54. 54. Bible History Milestones:      400 BC – 95 AD – Written on scrolls, papyrus, parchments, paper, mosaics, art works, oral traditions. 200 AD – Written on codices (books with pages that could be turned) 476 AD – Middle Ages, monks secretly & elaborately made copies of the Holy Scriptures in Scriptoriums. 900 AD – Written with upper and lower cases 1100 AD – Written with upper and lower cases and with spacing
  55. 55. Bible History Milestones:   1226 AD – Divided into CHAPTERS by Archbishop Stephen Langton (Anglican) of Canterbury, England At last after 1,626 the Bible was read with Chapters!
  56. 56. Bible History Milestones:   1456 AD – Johann Gutenburg of Mainz, Germany, invented the printing press, and printed the LATIN VULGATE (Latin Bible), a.k.a. Gutenberg Bible. The production of Bibles moved from handwriting to movable (printed) type.
  57. 57. Bible History Milestones:   1551 AD – Divided into VERSES by Robert Estienne, a French printer in Geneva. (325 years after the Cha p te rs were invented) 1560 AD – Geneva Bible was the first Bible in which the text was divided into
  58. 58. 1382 AD, Wycliffe Bible The first translation of the Bible into English by John Wycliffe, who translated the Latin Vulgate into English in 1382.
  59. 59. 1526 AD, Tyndale NT Bible The first English Bible to be printed was an NT translation by William Tyndale, the “Father of the English Bible,” who translated the Bible into English from the original languages / manuscripts. The was strangled and burned at stake by the RC, in 1536 before completing his OT translation.
  60. 60. 1534, Anglican Schism (s p lit) England finally separated from Vatican in 1534, forming its own church – The Church of England (Anglican Church; Episcopalian Church). This was the year many English translations of the Bible began to dominate Christendom.
  61. 61. 1611 – King James Version King James I of England commissioned a group of 54 scholars and churchmen to produce an “authorized” version, known today as the King James Version (KJV) of 1611. -The KJV became the Bible of the Protestant, English-speaking world until other versions appeared in the Evangelical world up to the 19th -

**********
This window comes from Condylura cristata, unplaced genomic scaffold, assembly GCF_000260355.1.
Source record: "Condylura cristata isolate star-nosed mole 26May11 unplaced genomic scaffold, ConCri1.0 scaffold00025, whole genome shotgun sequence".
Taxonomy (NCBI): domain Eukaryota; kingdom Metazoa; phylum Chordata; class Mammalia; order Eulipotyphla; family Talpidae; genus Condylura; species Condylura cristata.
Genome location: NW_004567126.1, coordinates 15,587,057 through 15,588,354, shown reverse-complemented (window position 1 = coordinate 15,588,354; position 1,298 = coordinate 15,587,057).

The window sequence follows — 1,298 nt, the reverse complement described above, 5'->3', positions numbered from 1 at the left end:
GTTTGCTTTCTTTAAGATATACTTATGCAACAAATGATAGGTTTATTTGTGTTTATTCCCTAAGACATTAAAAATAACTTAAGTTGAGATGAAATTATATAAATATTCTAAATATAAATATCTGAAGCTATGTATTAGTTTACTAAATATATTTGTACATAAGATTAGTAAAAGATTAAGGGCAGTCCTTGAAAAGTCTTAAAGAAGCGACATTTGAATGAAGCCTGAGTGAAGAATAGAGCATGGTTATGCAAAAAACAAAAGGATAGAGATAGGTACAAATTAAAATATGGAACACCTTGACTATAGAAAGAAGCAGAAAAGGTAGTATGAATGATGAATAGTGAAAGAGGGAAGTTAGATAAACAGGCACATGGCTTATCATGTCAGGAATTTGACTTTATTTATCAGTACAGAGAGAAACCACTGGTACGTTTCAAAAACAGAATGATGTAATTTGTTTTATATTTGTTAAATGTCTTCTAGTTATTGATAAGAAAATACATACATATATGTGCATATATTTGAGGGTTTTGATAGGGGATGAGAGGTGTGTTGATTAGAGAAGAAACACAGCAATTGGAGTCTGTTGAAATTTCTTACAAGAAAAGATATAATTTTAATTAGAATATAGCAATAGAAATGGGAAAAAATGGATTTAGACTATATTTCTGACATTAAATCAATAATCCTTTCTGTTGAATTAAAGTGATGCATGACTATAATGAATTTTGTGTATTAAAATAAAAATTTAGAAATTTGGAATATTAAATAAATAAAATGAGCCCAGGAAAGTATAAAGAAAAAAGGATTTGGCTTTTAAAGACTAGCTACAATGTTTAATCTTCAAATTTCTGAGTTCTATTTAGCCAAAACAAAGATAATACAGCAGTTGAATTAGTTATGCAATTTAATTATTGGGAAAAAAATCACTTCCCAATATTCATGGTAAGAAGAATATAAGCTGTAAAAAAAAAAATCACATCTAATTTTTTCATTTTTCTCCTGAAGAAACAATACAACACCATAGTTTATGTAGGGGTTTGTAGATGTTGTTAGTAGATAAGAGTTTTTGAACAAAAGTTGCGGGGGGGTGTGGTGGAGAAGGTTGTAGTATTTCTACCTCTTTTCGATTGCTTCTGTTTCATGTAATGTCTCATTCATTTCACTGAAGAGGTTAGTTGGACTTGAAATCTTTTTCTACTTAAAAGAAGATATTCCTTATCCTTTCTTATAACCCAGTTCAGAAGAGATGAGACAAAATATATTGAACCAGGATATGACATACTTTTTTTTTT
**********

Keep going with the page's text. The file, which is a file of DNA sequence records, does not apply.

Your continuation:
63. 63. We believe that the Bible is… 1. 2. 3. 4. Inspired (Verbum Dei) Inerrant (Without Error) Infallible (Trustworthy) Institutus (Latin for Institution, i.e., Authoritative)
  64. 64. 1. Inspired (Verbum Dei) The Bible is the vehicle or medium through which God’s “word” comes to us. -The Bible is p le na ry inspired. -The divine selection of the authors, and the guidance to assure the trustworthiness of their testimony, is called ins p ira tio n. -
  65. 65. 2. Inerrant (Without Error) We believe that the Bible is without error in all regards, even as to such matters as history, science, and geography. -Those holding this position believe that admitting to the possibility of errors in the Bible is the first step down the slippery slope of disbelief. -Rationally, the Bible is without error in all that it te a c he s (with regard to God’s will), but not everything in the Bible is meant to be understood as “doctrine.” -
  66. 66. 3. Infallible (Trustworthy) The Bible is completely trustworthy, especially as to the self-revelation of God in Jesus Christ. -The Bible is the sufficient source in knowing and understanding God and His divine will. -
  67. 67. 4. Institutus (Authoritative) Because the Bible is the inspired witness to God’s special revelations, it is authoritative in matters of Christian Beliefs (Orthodoxy), and also Christian Practice and Actions (Orthopraxis). -
  69. 69. 1. WRITTEN ON NATURE. Psalm 19:1 2. WRITTEN ON CONSCIENCE. Romans 2:15
  71. 71. 5. THE ENTIRE SCRIPTURES. (OT / NT) Romans 15:4 6. WRITTEN ON THE HEART. Hebrews 8:10
  72. 72. 7. CHRISTIANS AS LIVING EPISTLES 2 Corinthians 3:2,3
  73. 73. 30. Jesus’ disciples saw him do many other miraculous signs besides the ones recorded in this book. 31. But these are written so that you may believe* that Jesus is the Messiah, the Son of God, and that by believing in him you will have life. JOHN 20: 30,31
  74. 74. IN THIS WORLD… Our HOPE is in the WORD!